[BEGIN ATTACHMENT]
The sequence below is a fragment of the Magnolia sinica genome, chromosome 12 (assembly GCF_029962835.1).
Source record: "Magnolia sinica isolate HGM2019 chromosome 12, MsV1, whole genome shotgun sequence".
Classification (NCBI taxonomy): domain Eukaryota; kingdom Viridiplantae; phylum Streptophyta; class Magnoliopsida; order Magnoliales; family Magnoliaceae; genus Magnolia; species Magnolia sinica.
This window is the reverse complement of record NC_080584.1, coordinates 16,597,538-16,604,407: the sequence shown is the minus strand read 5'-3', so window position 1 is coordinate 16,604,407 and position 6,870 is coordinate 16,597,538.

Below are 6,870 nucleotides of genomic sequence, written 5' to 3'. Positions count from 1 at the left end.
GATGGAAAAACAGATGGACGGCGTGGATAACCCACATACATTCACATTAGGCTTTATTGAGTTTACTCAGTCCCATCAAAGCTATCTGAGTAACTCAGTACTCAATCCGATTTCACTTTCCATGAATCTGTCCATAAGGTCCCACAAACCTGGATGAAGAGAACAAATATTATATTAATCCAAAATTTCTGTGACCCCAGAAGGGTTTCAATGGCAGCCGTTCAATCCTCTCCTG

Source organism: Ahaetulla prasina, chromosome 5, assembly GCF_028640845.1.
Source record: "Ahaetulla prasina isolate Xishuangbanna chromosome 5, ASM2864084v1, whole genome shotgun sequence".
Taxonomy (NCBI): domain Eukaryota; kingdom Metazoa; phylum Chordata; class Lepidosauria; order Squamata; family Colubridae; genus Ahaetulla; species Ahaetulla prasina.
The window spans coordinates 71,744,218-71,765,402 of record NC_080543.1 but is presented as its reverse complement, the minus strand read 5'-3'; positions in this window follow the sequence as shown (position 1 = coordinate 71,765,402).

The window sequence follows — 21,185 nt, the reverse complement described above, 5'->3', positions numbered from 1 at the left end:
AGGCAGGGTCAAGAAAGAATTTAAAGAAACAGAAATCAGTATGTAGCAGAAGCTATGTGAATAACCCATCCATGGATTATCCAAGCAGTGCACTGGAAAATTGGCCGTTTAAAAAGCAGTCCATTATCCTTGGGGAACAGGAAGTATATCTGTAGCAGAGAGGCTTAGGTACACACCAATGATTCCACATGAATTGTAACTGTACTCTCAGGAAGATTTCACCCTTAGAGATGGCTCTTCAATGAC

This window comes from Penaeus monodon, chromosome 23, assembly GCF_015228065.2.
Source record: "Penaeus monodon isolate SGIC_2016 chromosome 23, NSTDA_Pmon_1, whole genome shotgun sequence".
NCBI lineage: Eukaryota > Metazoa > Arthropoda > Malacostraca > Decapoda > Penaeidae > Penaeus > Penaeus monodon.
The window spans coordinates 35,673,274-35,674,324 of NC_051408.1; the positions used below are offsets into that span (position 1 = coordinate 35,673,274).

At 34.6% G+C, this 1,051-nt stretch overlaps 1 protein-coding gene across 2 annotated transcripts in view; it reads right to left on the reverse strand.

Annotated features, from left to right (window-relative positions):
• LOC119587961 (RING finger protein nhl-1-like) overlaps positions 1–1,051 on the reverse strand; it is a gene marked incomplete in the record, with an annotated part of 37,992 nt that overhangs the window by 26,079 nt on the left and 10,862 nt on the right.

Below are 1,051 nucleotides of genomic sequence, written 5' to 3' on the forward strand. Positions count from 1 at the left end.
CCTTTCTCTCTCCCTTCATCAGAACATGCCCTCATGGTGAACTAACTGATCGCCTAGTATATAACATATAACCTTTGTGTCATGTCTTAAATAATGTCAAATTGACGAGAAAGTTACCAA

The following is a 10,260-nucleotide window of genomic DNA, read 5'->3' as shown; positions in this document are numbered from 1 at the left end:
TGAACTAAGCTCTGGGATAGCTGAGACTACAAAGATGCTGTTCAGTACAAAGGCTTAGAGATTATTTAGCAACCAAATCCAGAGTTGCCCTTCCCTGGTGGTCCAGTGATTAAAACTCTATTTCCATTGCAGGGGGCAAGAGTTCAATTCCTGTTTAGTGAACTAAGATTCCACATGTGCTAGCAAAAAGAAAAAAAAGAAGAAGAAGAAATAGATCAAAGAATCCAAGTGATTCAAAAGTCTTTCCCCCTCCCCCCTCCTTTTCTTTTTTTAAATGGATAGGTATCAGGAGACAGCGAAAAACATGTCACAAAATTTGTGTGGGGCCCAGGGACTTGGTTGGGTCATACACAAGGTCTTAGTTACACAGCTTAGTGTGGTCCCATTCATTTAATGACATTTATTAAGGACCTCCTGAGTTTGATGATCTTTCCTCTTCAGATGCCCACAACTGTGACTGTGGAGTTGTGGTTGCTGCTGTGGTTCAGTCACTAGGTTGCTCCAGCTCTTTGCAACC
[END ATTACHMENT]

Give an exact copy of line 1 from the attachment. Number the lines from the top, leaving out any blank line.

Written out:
The sequence below is a fragment of the Magnolia sinica genome, chromosome 12 (assembly GCF_029962835.1).